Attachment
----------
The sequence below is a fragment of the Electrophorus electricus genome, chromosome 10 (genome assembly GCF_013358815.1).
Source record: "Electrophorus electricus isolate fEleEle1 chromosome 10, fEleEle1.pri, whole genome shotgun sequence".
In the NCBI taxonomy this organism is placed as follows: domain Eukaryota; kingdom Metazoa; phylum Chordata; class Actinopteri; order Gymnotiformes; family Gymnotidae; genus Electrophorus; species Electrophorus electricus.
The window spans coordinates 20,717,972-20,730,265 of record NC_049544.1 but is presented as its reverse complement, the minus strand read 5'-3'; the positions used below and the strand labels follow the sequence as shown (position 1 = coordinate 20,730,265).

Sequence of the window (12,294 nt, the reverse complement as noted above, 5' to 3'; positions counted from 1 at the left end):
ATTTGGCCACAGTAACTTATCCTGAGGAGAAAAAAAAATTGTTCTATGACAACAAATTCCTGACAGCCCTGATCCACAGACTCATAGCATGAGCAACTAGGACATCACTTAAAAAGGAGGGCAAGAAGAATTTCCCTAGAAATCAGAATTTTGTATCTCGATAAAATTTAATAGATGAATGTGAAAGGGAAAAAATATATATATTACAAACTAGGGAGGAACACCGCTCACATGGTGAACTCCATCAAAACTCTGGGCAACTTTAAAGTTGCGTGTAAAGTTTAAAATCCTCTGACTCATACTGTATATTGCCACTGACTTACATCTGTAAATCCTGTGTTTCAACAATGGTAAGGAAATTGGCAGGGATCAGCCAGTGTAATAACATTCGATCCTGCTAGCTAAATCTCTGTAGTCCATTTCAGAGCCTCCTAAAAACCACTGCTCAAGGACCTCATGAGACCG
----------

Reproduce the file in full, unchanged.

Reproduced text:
The sequence below is a fragment of the Electrophorus electricus genome, chromosome 10 (genome assembly GCF_013358815.1).
Source record: "Electrophorus electricus isolate fEleEle1 chromosome 10, fEleEle1.pri, whole genome shotgun sequence".
In the NCBI taxonomy this organism is placed as follows: domain Eukaryota; kingdom Metazoa; phylum Chordata; class Actinopteri; order Gymnotiformes; family Gymnotidae; genus Electrophorus; species Electrophorus electricus.
The window spans coordinates 20,717,972-20,730,265 of record NC_049544.1 but is presented as its reverse complement, the minus strand read 5'-3'; the positions used below and the strand labels follow the sequence as shown (position 1 = coordinate 20,730,265).

Sequence of the window (12,294 nt, the reverse complement as noted above, 5' to 3'; positions counted from 1 at the left end):
ATTTGGCCACAGTAACTTATCCTGAGGAGAAAAAAAAATTGTTCTATGACAACAAATTCCTGACAGCCCTGATCCACAGACTCATAGCATGAGCAACTAGGACATCACTTAAAAAGGAGGGCAAGAAGAATTTCCCTAGAAATCAGAATTTTGTATCTCGATAAAATTTAATAGATGAATGTGAAAGGGAAAAAATATATATATTACAAACTAGGGAGGAACACCGCTCACATGGTGAACTCCATCAAAACTCTGGGCAACTTTAAAGTTGCGTGTAAAGTTTAAAATCCTCTGACTCATACTGTATATTGCCACTGACTTACATCTGTAAATCCTGTGTTTCAACAATGGTAAGGAAATTGGCAGGGATCAGCCAGTGTAATAACATTCGATCCTGCTAGCTAAATCTCTGTAGTCCATTTCAGAGCCTCCTAAAAACCACTGCTCAAGGACCTCATGAGACCG